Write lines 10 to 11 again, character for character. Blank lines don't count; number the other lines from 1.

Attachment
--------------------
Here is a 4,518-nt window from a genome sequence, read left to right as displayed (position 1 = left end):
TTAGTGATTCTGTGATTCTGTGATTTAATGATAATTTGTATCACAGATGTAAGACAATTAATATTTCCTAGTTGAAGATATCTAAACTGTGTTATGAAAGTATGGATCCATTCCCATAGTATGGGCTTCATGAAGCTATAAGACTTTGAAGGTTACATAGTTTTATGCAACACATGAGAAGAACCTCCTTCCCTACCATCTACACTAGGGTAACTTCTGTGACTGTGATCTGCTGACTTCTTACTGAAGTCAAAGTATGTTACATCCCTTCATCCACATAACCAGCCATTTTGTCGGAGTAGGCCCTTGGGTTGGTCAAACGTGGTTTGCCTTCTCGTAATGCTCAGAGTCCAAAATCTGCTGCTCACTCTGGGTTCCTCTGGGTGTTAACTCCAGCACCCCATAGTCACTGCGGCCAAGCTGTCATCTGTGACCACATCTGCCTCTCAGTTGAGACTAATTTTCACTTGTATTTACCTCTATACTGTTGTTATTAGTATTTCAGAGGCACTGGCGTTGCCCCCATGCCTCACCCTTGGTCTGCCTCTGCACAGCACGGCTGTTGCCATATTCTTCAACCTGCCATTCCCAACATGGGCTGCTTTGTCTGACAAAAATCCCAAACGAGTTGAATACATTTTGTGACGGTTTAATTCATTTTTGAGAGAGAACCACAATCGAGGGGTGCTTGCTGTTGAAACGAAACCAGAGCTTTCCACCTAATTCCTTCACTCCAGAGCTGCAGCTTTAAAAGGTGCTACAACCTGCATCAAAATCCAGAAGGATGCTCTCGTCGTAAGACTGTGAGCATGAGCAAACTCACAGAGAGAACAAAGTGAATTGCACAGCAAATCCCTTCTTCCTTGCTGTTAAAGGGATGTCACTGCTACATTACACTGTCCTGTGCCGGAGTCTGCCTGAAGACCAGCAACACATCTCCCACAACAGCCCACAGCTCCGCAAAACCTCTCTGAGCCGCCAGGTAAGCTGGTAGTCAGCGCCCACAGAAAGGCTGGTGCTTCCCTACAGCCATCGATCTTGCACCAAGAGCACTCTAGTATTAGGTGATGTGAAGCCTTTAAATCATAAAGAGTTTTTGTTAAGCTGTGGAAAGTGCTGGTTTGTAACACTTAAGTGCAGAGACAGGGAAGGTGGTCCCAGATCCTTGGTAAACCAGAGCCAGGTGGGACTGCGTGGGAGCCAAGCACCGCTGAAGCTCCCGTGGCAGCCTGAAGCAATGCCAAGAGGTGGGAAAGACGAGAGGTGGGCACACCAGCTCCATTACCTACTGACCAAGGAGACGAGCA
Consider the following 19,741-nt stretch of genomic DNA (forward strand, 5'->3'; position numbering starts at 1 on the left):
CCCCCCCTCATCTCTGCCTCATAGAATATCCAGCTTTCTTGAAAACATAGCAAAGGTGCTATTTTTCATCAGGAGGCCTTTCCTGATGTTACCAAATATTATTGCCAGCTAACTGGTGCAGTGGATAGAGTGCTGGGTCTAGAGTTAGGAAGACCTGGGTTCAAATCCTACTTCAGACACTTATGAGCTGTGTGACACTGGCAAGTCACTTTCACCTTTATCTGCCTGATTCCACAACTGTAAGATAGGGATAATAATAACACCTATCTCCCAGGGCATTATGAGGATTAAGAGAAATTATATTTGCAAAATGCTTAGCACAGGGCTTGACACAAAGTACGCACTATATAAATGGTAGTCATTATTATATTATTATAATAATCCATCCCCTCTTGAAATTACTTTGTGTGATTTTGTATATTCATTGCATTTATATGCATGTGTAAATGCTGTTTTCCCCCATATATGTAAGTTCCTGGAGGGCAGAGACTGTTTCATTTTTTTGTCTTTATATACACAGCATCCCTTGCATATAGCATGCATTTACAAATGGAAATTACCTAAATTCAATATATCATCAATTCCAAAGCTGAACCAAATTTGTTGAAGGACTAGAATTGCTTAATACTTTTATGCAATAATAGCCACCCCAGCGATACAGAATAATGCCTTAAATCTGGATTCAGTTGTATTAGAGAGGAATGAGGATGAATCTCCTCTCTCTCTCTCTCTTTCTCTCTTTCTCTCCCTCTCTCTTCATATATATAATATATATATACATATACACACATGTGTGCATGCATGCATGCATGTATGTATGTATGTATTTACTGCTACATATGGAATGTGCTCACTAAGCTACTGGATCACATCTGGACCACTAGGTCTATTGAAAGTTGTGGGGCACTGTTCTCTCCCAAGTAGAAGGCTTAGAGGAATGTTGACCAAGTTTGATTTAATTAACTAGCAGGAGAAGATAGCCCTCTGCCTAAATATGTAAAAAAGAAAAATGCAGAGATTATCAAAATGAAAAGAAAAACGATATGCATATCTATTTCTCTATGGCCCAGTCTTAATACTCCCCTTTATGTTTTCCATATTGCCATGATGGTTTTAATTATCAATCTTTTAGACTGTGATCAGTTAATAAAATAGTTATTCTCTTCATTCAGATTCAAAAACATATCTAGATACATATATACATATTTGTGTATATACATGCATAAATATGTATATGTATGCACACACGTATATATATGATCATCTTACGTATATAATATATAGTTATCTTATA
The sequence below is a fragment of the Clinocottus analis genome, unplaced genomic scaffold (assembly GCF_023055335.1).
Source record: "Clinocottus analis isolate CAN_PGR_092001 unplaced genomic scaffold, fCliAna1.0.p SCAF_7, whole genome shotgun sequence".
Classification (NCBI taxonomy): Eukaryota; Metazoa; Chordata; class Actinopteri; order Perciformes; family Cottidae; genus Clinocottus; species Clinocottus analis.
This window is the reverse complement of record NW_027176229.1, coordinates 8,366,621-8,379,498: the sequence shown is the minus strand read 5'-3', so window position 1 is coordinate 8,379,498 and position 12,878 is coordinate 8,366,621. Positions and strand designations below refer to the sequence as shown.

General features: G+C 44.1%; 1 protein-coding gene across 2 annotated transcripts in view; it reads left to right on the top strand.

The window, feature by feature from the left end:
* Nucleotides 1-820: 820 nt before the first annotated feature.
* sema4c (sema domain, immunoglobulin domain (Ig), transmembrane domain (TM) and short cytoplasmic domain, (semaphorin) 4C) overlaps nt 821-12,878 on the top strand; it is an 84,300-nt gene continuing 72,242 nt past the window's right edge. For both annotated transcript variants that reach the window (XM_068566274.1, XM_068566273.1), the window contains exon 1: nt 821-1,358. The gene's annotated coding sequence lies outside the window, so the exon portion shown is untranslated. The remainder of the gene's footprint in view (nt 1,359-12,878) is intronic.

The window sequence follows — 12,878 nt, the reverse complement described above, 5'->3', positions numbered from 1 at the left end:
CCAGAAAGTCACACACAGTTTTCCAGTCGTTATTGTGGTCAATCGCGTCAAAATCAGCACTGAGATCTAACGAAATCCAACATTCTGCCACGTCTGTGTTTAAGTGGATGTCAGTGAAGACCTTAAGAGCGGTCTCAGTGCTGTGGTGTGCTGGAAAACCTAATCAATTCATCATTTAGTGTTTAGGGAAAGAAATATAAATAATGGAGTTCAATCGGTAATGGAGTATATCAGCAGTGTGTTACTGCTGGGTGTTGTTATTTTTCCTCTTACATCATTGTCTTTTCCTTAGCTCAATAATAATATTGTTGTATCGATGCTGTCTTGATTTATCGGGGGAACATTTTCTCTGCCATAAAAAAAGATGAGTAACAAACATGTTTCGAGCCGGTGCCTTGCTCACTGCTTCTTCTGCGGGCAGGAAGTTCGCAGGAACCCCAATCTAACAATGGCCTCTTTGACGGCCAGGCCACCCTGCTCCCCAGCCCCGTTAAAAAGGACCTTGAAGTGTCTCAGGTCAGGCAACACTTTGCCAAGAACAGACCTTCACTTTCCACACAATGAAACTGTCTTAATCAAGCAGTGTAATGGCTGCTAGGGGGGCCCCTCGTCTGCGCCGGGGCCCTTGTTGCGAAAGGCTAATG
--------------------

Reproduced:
The window, feature by feature from the left end:
* Nucleotides 1-820: 820 nt before the first annotated feature.